1. Email your senators and representatives using this template, and tell them you support the priorities of the Coalition for Smart Responses to Student Behavior in addition to the expansion of expungement. 
  2. Be sure to attach these four attachments to your email: Amendment #88’s list of co-sponsors, Amendment #1’s list of co-sponsors, the Coalition’s testimony in support of the above provisions, and additional testimony from the AFT-MA, MTA, and BTU  in support of the school committee provision vote.
  3. Because elected officials get a lot of emails, follow-up with a phone call.  
  4. Click here to find your legislators’ emails and phone numbers. 


Our Response to COVID-19

From developing and sharing accessible legal resources in areas of urgent need to advocating for equitable policies to support those hit hardest by COVID-19 – there’s work to be done. Learn more about steps we’re taking to aid our most vulnerable communities during the pandemic and how you can help.

Our Response to COVID-19


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Action Alert

The House has introduced its police accountability bill, H.4860!

As the legislative session comes to a close, it is essential that we use the momentum of nationwide protests to fight for racial justice and police accountability within our schools. With your help we secured a number of provisions within the Senate police accountability bill S.2820 to limit the prevalence of School Resource Officers (SROs) in schools. 

Unfortunately, H.4860 does not include many of these essential provisions. When it comes to school policing, H.4860:  

  • Maintains the requirement that chiefs of police assign SROs to each district
  • Rejects the Senate language that would require a school committee vote to assign SROs to each district
That’s why we need your help. Call your legislator today and ask them to co-sponsor Amendment #1 to address these critical issues!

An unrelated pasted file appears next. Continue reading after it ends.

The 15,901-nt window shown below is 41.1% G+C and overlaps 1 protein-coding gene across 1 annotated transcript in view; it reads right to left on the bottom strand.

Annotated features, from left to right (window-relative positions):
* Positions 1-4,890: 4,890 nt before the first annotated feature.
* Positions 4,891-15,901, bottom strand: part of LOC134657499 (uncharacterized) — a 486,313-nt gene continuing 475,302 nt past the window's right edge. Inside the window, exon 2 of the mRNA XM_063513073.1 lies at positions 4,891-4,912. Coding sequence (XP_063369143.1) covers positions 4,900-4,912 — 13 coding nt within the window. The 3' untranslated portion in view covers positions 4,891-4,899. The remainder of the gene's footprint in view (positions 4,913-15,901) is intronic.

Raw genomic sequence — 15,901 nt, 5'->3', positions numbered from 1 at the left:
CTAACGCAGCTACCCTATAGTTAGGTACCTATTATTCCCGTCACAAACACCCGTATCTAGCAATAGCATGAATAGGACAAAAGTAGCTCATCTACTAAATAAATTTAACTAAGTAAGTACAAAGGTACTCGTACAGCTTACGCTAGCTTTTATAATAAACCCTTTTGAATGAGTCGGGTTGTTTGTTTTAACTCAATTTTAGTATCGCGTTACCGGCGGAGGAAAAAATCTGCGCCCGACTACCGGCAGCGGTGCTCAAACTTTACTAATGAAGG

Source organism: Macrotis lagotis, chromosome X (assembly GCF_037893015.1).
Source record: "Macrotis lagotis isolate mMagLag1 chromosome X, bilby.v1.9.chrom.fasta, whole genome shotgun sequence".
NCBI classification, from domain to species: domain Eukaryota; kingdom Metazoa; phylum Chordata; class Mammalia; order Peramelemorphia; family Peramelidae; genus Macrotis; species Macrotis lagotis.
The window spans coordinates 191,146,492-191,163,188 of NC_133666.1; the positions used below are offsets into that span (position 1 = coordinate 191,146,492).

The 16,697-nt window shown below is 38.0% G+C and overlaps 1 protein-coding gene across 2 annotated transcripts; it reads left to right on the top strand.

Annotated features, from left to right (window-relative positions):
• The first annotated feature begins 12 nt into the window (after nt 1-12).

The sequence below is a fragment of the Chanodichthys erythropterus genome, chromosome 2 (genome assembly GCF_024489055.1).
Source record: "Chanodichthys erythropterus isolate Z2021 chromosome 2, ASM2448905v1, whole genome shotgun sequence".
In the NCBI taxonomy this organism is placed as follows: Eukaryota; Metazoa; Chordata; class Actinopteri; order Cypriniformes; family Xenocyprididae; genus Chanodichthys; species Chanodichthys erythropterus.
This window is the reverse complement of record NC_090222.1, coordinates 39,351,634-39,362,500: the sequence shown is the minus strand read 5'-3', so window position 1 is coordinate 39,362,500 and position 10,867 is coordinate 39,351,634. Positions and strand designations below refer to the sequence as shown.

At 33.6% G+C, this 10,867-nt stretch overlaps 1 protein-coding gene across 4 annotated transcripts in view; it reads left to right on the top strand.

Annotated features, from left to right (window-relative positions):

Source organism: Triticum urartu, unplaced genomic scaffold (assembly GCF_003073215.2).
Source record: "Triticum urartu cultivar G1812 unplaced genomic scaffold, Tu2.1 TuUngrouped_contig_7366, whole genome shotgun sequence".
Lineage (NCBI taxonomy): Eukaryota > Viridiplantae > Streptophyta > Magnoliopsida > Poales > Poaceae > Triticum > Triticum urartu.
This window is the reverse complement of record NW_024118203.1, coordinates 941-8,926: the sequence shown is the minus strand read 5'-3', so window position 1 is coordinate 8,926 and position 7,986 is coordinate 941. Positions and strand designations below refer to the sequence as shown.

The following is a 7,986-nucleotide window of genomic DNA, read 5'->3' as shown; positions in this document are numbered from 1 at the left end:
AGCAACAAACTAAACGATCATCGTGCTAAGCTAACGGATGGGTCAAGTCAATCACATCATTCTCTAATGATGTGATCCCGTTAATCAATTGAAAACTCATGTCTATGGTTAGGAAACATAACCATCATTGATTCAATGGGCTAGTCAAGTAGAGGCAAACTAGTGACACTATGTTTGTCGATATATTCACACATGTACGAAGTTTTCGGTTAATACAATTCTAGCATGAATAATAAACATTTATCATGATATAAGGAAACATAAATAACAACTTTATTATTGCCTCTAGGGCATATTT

• Rep. Lindsay Sabadosa’s Amendment #1 places the decision to assign SROs in the hands of school committees by annual public vote. If a superintendent wants school resource officers each year, they have to inform the school committee and explain: 1) How much it will cost, 2) How much funding currently goes towards mental and emotional health support personnel, and 3) How many school-based arrests and referrals there were in the previous year. 

Read H.4860

Amendment #1

Fact Sheet on Amendment #1

Time is of the essence! The House will vote on amendments – and the bill itself – as early as Wednesday!  

What You Can Do

  1. Email your representative TODAY and ask them to co-sponsor Representative Sabadosa’s Amendment #1. You can say: By requiring a school committee vote, Amendment #1 gives parents, students, educators, and communities a necessary voice in deciding whether to place police in schools. As your constituent, I urge you to co-sponsor this amendment and vote for its adoption.
  2. Make sure to share this fact sheet from the Coalition for Smart Responses to Student Behavior as well!  
  3. Because elected officials get a lot of emails, follow-up with a phone call to ask whether the Representative will co-sponsor Amendment #1.   
  4. Click here to find your Representative’s emails and phone numbers. 


Our Response to COVID-19

From developing and sharing accessible legal resources in areas of urgent need to advocating for equitable policies to support those hit hardest by COVID-19 – there’s work to be done. Learn more about steps we’re taking to aid our most vulnerable communities during the pandemic and how you can help.

Our Response to COVID-19